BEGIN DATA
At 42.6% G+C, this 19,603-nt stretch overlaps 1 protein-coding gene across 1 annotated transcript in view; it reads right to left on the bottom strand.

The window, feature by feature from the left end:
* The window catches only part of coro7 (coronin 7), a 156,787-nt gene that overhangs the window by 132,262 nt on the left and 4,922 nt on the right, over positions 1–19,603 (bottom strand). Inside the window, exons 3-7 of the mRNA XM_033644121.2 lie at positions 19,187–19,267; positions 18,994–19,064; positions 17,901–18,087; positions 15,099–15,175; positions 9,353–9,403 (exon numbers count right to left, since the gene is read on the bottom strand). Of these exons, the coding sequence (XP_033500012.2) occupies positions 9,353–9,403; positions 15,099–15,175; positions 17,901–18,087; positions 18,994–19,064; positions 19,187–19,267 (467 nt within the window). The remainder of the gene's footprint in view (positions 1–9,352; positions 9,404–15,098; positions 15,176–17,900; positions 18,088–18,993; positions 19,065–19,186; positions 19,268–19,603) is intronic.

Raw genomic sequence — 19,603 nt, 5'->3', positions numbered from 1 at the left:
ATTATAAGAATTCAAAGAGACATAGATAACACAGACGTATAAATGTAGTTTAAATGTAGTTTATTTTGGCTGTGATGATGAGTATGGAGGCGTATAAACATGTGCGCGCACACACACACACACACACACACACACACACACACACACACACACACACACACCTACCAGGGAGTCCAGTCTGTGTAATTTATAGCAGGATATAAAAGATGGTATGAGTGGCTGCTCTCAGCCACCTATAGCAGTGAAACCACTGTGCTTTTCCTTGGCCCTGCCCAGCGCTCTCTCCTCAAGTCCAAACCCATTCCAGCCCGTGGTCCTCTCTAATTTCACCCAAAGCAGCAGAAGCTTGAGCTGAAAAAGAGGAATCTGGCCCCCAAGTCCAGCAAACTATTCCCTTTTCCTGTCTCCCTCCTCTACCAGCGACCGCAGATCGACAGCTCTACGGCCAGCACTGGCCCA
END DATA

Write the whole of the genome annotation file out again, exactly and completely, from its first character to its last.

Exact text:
At 42.6% G+C, this 19,603-nt stretch overlaps 1 protein-coding gene across 1 annotated transcript in view; it reads right to left on the bottom strand.

The window, feature by feature from the left end:
* The window catches only part of coro7 (coronin 7), a 156,787-nt gene that overhangs the window by 132,262 nt on the left and 4,922 nt on the right, over positions 1–19,603 (bottom strand). Inside the window, exons 3-7 of the mRNA XM_033644121.2 lie at positions 19,187–19,267; positions 18,994–19,064; positions 17,901–18,087; positions 15,099–15,175; positions 9,353–9,403 (exon numbers count right to left, since the gene is read on the bottom strand). Of these exons, the coding sequence (XP_033500012.2) occupies positions 9,353–9,403; positions 15,099–15,175; positions 17,901–18,087; positions 18,994–19,064; positions 19,187–19,267 (467 nt within the window). The remainder of the gene's footprint in view (positions 1–9,352; positions 9,404–15,098; positions 15,176–17,900; positions 18,088–18,993; positions 19,065–19,186; positions 19,268–19,603) is intronic.

Raw genomic sequence — 19,603 nt, 5'->3', positions numbered from 1 at the left:
ATTATAAGAATTCAAAGAGACATAGATAACACAGACGTATAAATGTAGTTTAAATGTAGTTTATTTTGGCTGTGATGATGAGTATGGAGGCGTATAAACATGTGCGCGCACACACACACACACACACACACACACACACACACACACACACACACACACACCTACCAGGGAGTCCAGTCTGTGTAATTTATAGCAGGATATAAAAGATGGTATGAGTGGCTGCTCTCAGCCACCTATAGCAGTGAAACCACTGTGCTTTTCCTTGGCCCTGCCCAGCGCTCTCTCCTCAAGTCCAAACCCATTCCAGCCCGTGGTCCTCTCTAATTTCACCCAAAGCAGCAGAAGCTTGAGCTGAAAAAGAGGAATCTGGCCCCCAAGTCCAGCAAACTATTCCCTTTTCCTGTCTCCCTCCTCTACCAGCGACCGCAGATCGACAGCTCTACGGCCAGCACTGGCCCA